I recently attended a webinar on Social Work's presence in Social Media. I learned about twitter and decided to set up an account. It has been a great place to connect with others who have similar interests in mental health and to get all sorts of new tidbits on news and research coming out about mental health. Here's my twitter address, in case you want to check it out or follow me! https://twitter.com/amberholtlcsw
As you all know, we had another mass shooting recently, this time close to home. Sadly, these incidents are becoming all too familiar. In the aftermath, questions are asked. Is this a gun issue? Is this a mental health issue? I only have to look at my Facebook feed to know that people are quite passionate about these issues, whatever their stance is. I am not here today to debate one side or the other or to provide solutions to a complex problem. I do want to begin a conversation however, about mental illness and violence. Spoiler alert—mental illness does NOT cause violence. Please inform yourselves, so that you can have the correct information when it comes to the relationship between mental health and violence.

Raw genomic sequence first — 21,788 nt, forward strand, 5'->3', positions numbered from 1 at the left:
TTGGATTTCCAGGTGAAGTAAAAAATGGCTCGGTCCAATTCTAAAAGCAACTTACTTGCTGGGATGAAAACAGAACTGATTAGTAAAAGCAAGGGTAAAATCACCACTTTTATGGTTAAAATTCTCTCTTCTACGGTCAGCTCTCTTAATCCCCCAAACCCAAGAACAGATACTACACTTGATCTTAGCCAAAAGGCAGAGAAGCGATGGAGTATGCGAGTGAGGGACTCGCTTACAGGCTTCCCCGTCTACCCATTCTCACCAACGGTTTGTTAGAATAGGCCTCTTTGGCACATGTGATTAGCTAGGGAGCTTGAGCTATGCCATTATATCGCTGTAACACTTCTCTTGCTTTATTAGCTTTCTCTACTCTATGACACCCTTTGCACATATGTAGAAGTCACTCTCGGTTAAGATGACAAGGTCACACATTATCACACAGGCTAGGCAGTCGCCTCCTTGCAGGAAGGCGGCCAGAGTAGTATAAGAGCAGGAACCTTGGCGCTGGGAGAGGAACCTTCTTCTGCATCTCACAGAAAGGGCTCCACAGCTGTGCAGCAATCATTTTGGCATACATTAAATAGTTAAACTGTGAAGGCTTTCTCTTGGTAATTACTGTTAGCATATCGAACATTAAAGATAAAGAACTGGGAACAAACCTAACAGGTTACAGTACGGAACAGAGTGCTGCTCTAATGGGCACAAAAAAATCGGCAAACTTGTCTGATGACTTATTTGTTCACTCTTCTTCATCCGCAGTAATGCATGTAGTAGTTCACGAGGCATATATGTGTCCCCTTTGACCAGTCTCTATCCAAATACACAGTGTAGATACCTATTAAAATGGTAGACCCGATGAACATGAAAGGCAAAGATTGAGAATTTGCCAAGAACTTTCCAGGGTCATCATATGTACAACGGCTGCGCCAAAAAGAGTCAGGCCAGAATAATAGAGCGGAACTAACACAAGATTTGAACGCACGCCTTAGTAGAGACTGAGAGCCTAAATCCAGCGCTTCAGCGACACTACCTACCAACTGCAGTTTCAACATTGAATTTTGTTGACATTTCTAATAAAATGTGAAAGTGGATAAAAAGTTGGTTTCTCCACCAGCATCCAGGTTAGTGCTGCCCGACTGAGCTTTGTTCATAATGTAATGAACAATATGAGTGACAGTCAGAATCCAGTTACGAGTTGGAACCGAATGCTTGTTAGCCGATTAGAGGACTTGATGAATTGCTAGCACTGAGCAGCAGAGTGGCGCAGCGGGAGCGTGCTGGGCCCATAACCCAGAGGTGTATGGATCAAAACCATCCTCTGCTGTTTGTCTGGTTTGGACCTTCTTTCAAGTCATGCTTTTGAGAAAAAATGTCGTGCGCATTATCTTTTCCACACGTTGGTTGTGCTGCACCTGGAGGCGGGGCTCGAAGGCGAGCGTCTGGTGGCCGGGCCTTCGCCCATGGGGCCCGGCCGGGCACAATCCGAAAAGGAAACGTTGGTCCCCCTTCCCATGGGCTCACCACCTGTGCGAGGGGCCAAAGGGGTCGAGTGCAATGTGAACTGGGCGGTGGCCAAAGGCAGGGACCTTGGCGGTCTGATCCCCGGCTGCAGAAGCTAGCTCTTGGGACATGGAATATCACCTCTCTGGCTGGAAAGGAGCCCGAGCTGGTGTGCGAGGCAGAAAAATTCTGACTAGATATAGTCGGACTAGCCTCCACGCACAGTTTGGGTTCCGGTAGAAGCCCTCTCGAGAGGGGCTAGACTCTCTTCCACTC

What Americans Believe
Why We Believe It
What are the facts?
Why does it matter?
The next time you hear a report on the news, or have a conversation with a friend on this topic, if you notice that mental health is being blamed, maybe you can let the person know that mental illness does not cause violence. Thank you for doing your part in stopping the stigma surrounding mental health and violence.
Many people ask me why I don’t take insurance. I understand the concern, because who wants to pay for a service out of pocket when their insurance may cover a portion of the cost, right?